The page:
When art imitates life, the refractions can be pretty interesting, and the mythos of a country and its people lies as much in its bedtime stories as in its headline news. This is how you get the second Bush administration as a raucous ensemble comedy, or a Swedish folktale that reads as a kind of social realist, neo-noir take on an X-Men origin story. We’re all in this morass together, and it can be easy to forget that our intimate lives and public lives inform each other to a frankly embarrassing degree. This week brought us two new trailers that tease highly-anticipated fall and winter releases (and one actual X-Men movie, but we digress) that mix the personal with the political, and show how a fated encounter or an alluring alliance can change the course of history — how “policy” in the abstract affects people in the literal sense. Get ready for some strange trips:
With her strange countenance, odd mannerisms, and palpable loneliness, we’ve never seen a femme protagonist quite like the star of Border before. The trailer paints a portrait of a melancholy life, in which there is little, if any, connection to other humans (but plenty to nature). That all changes when a stranger comes through the checkpoint that she’s guarding, and a rapport blooms between them, a rapport that will reveal secrets and revelations about their shared past, and possibly an explanation for why they both look so different from everyone around them.
Everything else is a mystery, and we like it that way. Based on a short story by beloved popular author John Ajvide Lindqvist, whose debut novel was Let the Right One In, Border is also co-written by Isabella Eklöf. Her first directing effort, 2018’s Holiday, is a violent study in gendered power, absolutely fried under the cold laser of an unexpected female gaze. Border is itself directed by Iranian-Swedish filmmaker Ali Abbasi, whose feature debut, Shelley, likewise explored a contemporary life infected by the dark and unexplainable tendrils of folklore and fairy tales. Put them all together, and the heady brew they have produced promises to be scary, sexy, startling, provocative, and likely downright visionary.
At least for now, Border seems to be making good on that promise: It won the Prix Un Certain Regard — which honors innovative and daring works by emerging auteurs — at Cannes this year. This is an honor that Border shares with films like Things You Can Tell Just By Looking at Her and Dogtooth, and the film has already been chosen as Sweden’s entry for Best Foreign Language Film at the Academy Awards in 2019. All this to say, it may not be the easiest movie to find when it releases in theaters on October 26, but it’s going to be worth seeking out. After all, wait too long and it will likely get an American remake!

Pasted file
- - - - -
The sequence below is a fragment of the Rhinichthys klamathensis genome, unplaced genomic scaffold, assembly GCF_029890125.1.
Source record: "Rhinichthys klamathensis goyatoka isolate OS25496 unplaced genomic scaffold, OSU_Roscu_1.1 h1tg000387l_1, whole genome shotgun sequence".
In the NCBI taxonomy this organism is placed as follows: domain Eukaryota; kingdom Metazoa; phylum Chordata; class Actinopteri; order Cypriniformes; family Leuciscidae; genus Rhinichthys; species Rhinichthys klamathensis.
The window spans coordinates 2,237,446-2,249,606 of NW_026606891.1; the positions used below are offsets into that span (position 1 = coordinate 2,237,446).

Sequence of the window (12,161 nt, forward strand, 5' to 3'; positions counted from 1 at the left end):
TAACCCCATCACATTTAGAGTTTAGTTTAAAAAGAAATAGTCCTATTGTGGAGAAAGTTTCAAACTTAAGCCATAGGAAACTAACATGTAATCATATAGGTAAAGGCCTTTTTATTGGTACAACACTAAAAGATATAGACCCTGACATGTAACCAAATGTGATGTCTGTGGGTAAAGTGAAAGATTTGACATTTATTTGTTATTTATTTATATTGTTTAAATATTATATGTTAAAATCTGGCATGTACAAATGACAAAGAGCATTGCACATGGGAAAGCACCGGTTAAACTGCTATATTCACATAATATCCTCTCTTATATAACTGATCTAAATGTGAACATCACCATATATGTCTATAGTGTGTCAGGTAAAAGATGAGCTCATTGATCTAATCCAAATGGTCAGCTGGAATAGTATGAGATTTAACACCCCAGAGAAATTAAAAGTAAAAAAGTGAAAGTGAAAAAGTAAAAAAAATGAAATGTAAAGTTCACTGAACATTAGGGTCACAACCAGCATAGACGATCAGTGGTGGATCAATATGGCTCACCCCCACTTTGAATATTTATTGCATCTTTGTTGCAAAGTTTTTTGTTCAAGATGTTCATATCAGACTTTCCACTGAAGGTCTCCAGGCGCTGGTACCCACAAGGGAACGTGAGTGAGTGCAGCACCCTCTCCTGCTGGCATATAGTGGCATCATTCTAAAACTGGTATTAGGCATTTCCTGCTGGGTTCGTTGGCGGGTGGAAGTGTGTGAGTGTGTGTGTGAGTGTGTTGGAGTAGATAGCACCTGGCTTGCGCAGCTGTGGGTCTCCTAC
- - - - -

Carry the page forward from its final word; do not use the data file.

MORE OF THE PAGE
While Border is about someone discovering and harnessing their unexpected power, Vice is about someone consolidating and flexing their power. To put it another way, the former is about a puppet who breaks free of their strings, while the latter is about a puppet master who takes the strings for himself. This is a puppet show that will, as it turns out, play out on the world stage.
Director Adam McKay is known most recently for his housing bubble dramedy The Big Short, but he is also, crucially, the writer-director of comedic cultural touchstones like Anchorman: The Legend of Ron Burgundy, Talladega Nights: The Ballad of Ricky Bobby, and Step Brothers. In these ensemble comedies, bluntly satirical, absurdist masculinities are on full display, and even his most blustery leading men perpetually seem to thinly disguise a deep, gnawing sadness. It’s no surprise, then, that Steve Carell is one of his frequent collaborators. In Vice, Carell plays former Secretary of Defense Donald Rumsfeld, who is famous for saying “because as we know, there are known knowns; there are things we know we know. We also know there are known unknowns; that is to say, we know there are some things we do not know.” Out of context, that quote would feel right at home in the Anchorman screenplay, no?
Once you realize that it’s Christian Bale (yes, Christian Bale) in there, you can’t really help but hear all of Cheney’s lines as the Dark Knight. Truly, the spectrum of rich and powerful antiheroes has come full circle for him. In fact, the whole trailer — from the bass-heavy, retro stylings of “The Man” by The Killers, to the delicious reveal of beloved stars like Amy Adams and Sam Rockwell as Lynne Cheney and George W. Bush, respectively — seems to paint a comforting, mildly Coen brothers-Esque portrait of political machinations that might draw comparisons to The Death of Stalin, released earlier this year. But considering that the extremely real events on which this movie was based occurred less than a quarter-century ago, things start to feel less funny and more infuriating. From his paintings to his meme-able public appearances, “Dubya” has undergone a bit of a pop-cultural rehabilitation in recent years, but the legacy of his eight-year presidency is still playing out in intense and traumatizing ways, both here and abroad. Vice is likely to join The Men Who Stare at Goats as an essential portrait of an absurdly corrupt and breathtakingly tragic period in global history, and it comes out on Christmas Day, just in case you run out of things to fight with your family about over Thanksgiving.